Wichita may alter its graffiti law

The city may touch up its new anti-graffiti law that empowers police to arrest people who have spray paint or broad-tipped markers on or within 100 feet of public property.

Several council members say they've asked the city's legal and police departments to analyze new wording proposed by a Wichita State University student who researched other cities' laws.

The wording requires police to show the person had "intent to place graffiti on property without the consent of the owner... "

Ram Hull, a 25-year-old WSU student, said that could provide artists a way to defend themselves by proving they didn't have malicious intent.

"I understand why they want the law the way it was, but it's far too open to potential abuse," he said.

His proposal stems from a Washington, D.C., law.

City Council member Jim Skelton saw Hull's letter to council members on Friday and said he wants the city to look into the change.

Skelton said graffiti is rampant in the city — and in his southeast district — and he supported the tougher law last month.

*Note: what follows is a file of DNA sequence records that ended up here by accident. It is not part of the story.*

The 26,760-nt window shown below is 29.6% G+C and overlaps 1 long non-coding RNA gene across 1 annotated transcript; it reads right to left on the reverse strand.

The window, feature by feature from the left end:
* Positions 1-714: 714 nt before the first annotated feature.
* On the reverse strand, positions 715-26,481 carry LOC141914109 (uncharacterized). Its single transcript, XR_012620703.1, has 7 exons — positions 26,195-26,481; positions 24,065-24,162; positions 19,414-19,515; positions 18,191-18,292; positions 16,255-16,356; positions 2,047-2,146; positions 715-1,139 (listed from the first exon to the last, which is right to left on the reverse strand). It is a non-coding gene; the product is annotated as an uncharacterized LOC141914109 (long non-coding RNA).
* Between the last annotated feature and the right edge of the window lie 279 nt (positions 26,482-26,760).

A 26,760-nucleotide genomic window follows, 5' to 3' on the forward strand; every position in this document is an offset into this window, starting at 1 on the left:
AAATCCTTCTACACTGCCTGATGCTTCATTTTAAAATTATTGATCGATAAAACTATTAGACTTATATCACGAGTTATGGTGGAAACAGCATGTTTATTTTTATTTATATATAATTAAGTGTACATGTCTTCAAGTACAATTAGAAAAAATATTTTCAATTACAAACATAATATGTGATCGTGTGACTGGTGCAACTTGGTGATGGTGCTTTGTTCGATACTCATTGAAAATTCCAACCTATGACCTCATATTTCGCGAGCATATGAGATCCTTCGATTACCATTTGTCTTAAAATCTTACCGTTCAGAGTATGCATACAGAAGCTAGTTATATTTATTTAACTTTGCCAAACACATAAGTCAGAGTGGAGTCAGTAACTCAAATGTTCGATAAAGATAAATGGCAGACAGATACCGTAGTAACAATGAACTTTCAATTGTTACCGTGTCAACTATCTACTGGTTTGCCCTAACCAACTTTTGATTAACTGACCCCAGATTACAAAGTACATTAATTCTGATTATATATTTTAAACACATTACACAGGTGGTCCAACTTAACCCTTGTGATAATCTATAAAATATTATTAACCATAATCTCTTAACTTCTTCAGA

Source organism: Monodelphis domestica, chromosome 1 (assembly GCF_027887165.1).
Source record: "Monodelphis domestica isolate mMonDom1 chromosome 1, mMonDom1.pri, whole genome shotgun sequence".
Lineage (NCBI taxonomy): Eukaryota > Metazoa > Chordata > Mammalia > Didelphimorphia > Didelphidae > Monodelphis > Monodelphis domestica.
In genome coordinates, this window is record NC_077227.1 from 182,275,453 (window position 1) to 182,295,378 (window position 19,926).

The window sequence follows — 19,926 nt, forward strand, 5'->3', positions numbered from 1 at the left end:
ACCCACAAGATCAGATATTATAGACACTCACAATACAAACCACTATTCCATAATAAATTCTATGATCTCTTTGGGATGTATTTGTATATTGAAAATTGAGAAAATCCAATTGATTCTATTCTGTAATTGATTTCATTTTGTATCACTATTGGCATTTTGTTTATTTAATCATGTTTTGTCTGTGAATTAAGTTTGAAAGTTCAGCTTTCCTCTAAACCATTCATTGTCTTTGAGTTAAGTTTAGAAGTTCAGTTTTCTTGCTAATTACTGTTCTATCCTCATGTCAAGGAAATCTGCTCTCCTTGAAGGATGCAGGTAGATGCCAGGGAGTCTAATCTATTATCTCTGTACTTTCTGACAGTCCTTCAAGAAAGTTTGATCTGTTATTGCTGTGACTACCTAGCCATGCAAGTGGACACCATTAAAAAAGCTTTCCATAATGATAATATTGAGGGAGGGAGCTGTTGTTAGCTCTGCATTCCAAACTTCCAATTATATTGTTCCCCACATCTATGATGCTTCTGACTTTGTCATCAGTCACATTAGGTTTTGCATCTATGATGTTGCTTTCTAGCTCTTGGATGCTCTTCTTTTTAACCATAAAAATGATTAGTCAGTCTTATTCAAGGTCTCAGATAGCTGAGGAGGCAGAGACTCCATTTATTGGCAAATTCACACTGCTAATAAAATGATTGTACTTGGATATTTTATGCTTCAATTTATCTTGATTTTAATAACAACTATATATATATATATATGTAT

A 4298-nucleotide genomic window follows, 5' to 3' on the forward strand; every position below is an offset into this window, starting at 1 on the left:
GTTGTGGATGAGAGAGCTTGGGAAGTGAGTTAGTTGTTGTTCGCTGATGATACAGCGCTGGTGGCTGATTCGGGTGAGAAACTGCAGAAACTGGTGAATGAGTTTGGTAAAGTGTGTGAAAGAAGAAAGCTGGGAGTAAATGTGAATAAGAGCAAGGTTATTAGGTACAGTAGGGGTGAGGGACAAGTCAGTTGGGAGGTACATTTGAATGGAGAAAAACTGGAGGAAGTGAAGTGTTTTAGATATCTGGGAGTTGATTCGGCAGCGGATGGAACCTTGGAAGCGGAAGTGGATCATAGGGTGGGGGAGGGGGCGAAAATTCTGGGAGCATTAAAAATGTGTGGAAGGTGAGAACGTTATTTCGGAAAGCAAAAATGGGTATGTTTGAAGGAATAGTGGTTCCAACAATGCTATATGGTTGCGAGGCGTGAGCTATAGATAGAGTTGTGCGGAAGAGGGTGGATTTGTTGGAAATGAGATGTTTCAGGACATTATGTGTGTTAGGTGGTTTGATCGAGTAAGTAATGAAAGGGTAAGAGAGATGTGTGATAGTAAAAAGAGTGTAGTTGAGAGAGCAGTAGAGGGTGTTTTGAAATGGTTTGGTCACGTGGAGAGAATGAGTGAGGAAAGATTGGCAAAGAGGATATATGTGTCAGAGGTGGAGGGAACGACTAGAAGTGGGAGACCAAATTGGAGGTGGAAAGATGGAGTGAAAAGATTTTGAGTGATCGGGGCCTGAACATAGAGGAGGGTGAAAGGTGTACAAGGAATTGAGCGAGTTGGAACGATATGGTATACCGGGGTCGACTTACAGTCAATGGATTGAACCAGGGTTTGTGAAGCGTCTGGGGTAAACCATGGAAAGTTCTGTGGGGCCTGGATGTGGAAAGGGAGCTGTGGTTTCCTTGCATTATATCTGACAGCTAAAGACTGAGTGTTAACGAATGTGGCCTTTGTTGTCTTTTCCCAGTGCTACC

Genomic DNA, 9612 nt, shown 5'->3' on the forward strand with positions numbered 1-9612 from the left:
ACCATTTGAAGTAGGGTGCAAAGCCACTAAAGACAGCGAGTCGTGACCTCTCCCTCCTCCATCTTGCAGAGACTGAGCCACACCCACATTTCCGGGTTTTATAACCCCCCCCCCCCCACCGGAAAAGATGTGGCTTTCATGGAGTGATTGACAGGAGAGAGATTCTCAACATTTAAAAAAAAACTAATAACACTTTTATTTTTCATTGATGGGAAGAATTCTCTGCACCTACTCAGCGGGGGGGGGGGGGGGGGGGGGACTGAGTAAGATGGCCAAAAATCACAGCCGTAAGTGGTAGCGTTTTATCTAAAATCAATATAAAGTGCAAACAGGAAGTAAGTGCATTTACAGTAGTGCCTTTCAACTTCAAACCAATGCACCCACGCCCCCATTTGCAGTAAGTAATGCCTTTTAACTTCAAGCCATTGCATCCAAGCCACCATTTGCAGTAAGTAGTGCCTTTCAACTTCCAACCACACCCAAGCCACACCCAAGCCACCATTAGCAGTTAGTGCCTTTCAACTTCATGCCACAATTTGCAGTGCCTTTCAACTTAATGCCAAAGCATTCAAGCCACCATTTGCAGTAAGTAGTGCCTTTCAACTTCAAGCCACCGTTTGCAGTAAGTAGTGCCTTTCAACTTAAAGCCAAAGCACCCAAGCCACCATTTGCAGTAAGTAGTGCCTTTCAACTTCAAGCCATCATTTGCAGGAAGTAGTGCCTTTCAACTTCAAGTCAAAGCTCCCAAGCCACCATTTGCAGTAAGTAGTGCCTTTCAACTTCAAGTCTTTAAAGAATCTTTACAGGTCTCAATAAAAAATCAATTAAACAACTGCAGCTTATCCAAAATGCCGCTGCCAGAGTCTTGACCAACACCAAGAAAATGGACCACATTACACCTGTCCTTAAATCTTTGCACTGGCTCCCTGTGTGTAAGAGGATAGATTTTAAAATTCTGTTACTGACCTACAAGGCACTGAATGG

"But I understand how this might seem vague and arbitrary, so let's address that concern," he said.

Wichita's new law came after months of discussion by a task force formed in 2008. Council members discussed the proposal in workshops and at their meetings.

But several council members said that after the vote they started getting a lot of critical e-mails, most of them apparently from WSU students.

Mayor Carl Brewer said he doesn't think police would shake down art students for having supplies, but he said he's willing to examine an alternative.

It's hard for police to catch vandals in the act, he said, so the new law gives police a way to hold people accountable when they're obviously involved with the graffiti.

"But you try to find a happy medium in there somehow," he said.

Council member Janet Miller said she's open to an alternative.

But because the law may not have even been used since it went into effect, the city may want to wait six months or a year to analyze how it is being used.

"It's really easy to be swayed in one direction when you hear a lot from one perspective," she said.

But things change after hearing both sides.

"Sometimes you can swing all the way to the other side or somewhere in the middle," she said.

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